If you don’t know what subversion and TortoiseSVN are, you’re really missing out. Subversion is on the way to becoming the most popular source code control tool. (And, you don’t want to be left out, do you?)
For those of you who do know about these tools, I’m going to show you something that will probably make you think to yourself, “Wow! That was hiding right under my nose, this whole time? (And, for those of you who don’t know about these tools, hopefully this will peak your curiosity and you’ll check them out.)
But, first, let’s take a quick step back…
Many people overlook the right-click drag and drop menu in Windows Explorer, because there is not a lot of functionality there. To see what I’m talking about, do the following:
- right-click on a file (press and hold the right mouse button, but do not release it as you would, normally, to see the context-menu)
- (with the right mouse button still pressed) drag the file to another location
- release the right mouse button
You should see the context menu shown, below:
This context menu allows you to choose whether you with to create a copy in the target location, move the file to the target location, create a shortcut in the target location, or cancel the operation.
That’s pretty nice, but it didn’t blow your mind, right? Well, here’s where it gets really interesting…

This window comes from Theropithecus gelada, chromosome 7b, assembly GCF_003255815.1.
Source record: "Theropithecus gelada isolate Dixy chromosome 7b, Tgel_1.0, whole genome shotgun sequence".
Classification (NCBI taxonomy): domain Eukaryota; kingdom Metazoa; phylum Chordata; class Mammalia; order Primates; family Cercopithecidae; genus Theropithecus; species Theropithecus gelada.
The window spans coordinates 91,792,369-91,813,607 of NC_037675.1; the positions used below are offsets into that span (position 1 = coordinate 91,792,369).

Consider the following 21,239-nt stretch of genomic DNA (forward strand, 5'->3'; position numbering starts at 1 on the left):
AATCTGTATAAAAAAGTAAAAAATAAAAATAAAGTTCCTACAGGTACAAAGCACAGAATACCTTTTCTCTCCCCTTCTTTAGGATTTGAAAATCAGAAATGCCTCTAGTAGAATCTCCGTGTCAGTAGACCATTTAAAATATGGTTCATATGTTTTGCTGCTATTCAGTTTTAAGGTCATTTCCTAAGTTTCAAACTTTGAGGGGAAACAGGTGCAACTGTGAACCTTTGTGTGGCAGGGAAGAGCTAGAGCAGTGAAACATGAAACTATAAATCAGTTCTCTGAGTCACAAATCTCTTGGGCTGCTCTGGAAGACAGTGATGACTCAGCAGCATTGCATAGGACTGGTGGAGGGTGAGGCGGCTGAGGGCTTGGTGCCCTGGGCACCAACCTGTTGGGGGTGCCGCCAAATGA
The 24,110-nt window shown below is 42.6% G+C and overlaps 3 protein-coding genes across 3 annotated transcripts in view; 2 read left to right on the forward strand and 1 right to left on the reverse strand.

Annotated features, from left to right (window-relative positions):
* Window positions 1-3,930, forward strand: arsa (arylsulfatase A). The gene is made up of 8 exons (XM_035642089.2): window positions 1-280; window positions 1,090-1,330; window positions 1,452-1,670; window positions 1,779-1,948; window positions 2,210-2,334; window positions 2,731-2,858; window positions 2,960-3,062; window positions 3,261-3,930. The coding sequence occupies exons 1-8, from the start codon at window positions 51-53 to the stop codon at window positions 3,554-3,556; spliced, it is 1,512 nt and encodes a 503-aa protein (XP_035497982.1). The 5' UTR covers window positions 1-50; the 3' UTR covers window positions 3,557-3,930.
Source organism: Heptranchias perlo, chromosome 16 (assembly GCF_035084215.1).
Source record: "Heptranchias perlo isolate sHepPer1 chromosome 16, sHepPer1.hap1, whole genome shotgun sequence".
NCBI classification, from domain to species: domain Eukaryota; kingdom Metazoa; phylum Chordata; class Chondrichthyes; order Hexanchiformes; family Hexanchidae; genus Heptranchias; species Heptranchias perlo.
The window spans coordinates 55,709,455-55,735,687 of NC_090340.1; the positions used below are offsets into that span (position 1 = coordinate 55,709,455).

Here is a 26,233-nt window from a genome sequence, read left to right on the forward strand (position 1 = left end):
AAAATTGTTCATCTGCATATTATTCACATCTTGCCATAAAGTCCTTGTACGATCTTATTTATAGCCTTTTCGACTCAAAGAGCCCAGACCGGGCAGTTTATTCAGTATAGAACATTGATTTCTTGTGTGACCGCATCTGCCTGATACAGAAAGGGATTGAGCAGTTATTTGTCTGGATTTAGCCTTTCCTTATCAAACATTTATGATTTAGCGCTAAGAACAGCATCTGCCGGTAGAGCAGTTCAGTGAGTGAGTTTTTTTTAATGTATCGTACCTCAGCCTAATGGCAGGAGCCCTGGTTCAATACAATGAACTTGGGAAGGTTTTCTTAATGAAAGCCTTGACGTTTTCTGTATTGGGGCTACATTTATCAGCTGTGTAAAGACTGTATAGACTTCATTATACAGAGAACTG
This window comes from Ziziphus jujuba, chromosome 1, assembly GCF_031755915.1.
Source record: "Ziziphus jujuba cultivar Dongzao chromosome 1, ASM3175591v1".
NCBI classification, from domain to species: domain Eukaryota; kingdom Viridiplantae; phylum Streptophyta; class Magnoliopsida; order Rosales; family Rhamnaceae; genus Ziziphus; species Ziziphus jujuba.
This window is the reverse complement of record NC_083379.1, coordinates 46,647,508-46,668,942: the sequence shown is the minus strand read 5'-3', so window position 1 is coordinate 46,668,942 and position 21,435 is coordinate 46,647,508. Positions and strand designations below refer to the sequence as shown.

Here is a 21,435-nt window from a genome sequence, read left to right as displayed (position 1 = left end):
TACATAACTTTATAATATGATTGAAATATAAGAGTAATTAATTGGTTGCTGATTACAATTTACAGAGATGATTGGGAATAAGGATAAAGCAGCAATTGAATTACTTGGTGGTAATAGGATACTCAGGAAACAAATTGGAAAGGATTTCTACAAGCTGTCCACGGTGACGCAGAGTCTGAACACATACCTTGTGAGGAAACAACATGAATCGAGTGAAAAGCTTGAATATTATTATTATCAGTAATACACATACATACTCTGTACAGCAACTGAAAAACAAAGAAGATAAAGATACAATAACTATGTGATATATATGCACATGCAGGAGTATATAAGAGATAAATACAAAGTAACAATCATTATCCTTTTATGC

TortoiseSVN has added some extremely useful options to this right-click drag and drop context menu. And, these fly under the radar of most TortoiseSVN users. Here are some cool features.
When (right-click) dragging and dropping a working copy (revisioned) folder into another working copy folder, you get the following context menu:
I’m not going to explain each of these, but basically they provide easy ways to move and copy working copy files and folders around inside your sandbox — the SVN Move operation will probably save users the most time. After choosing one of these options, you can commit the changes to make them permanent (or revert them to restore the sandbox to its previous state).
I am so glad that I learned about this trick. It really makes reorganizing files and folders a lot less painful. And, source code control tools should be easy to use, if we expect people to use them.